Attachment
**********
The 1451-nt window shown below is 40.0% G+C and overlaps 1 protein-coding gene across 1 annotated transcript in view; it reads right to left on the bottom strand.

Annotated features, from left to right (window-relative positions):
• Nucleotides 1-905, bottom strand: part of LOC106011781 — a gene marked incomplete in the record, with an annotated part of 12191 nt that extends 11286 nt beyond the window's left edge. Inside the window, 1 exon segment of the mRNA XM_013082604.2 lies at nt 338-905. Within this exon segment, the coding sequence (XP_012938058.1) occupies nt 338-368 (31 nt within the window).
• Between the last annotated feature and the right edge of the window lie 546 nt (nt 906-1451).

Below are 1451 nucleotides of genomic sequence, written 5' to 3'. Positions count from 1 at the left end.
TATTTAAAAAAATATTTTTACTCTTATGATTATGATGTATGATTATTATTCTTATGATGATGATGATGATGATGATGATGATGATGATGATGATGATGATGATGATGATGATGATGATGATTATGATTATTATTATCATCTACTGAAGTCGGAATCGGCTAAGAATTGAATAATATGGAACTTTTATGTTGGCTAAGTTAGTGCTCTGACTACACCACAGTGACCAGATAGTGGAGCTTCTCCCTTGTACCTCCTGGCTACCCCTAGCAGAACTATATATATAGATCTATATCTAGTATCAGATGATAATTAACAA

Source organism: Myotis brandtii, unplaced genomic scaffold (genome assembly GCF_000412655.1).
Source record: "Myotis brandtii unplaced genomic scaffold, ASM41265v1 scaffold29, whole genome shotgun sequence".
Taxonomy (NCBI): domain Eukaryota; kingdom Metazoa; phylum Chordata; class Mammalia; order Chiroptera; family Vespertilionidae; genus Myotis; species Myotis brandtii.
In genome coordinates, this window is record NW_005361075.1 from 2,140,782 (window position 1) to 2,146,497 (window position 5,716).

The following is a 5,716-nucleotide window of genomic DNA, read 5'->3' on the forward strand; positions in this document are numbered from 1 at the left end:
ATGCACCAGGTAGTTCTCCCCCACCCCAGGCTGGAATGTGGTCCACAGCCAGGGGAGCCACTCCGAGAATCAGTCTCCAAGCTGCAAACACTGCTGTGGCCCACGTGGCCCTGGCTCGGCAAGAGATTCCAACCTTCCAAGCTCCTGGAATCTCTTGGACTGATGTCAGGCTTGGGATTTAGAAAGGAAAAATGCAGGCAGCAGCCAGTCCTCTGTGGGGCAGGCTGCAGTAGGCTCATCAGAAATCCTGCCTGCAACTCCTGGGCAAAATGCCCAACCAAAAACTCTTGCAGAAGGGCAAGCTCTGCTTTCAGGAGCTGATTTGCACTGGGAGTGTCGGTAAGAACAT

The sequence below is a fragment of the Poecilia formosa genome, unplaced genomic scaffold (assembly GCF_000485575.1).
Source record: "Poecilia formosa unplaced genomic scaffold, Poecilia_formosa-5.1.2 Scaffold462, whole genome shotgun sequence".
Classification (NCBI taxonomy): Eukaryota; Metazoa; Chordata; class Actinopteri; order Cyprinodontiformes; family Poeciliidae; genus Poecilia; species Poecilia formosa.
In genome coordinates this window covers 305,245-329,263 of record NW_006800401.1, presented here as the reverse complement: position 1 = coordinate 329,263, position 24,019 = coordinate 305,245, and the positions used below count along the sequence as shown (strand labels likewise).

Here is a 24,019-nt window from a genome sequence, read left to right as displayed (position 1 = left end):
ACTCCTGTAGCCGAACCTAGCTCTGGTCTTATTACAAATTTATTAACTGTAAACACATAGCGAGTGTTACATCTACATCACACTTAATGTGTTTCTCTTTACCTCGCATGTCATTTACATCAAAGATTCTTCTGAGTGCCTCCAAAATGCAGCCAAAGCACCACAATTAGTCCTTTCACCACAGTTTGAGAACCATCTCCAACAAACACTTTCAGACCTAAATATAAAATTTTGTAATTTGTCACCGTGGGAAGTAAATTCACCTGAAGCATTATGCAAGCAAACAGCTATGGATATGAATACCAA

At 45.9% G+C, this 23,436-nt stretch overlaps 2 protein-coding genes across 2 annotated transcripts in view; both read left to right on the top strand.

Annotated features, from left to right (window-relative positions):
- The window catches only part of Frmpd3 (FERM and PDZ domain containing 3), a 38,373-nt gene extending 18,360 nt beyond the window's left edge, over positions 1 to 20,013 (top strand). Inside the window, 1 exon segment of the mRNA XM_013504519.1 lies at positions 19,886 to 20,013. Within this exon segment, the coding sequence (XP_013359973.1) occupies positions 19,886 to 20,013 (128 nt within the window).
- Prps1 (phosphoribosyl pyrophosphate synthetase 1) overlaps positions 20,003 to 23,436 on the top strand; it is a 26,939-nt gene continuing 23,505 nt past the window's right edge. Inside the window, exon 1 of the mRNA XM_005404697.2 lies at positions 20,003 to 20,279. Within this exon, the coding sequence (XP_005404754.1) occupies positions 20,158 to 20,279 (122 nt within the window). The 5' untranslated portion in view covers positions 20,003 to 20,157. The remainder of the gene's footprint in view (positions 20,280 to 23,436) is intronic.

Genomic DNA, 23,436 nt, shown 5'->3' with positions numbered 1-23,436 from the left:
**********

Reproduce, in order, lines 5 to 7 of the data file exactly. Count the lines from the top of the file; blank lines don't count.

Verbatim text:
Below are 1451 nucleotides of genomic sequence, written 5' to 3'. Positions count from 1 at the left end.
TATTTAAAAAAATATTTTTACTCTTATGATTATGATGTATGATTATTATTCTTATGATGATGATGATGATGATGATGATGATGATGATGATGATGATGATGATGATGATGATGATGATGATTATGATTATTATTATCATCTACTGAAGTCGGAATCGGCTAAGAATTGAATAATATGGAACTTTTATGTTGGCTAAGTTAGTGCTCTGACTACACCACAGTGACCAGATAGTGGAGCTTCTCCCTTGTACCTCCTGGCTACCCCTAGCAGAACTATATATATAGATCTATATCTAGTATCAGATGATAATTAACAA

Source organism: Myotis brandtii, unplaced genomic scaffold (genome assembly GCF_000412655.1).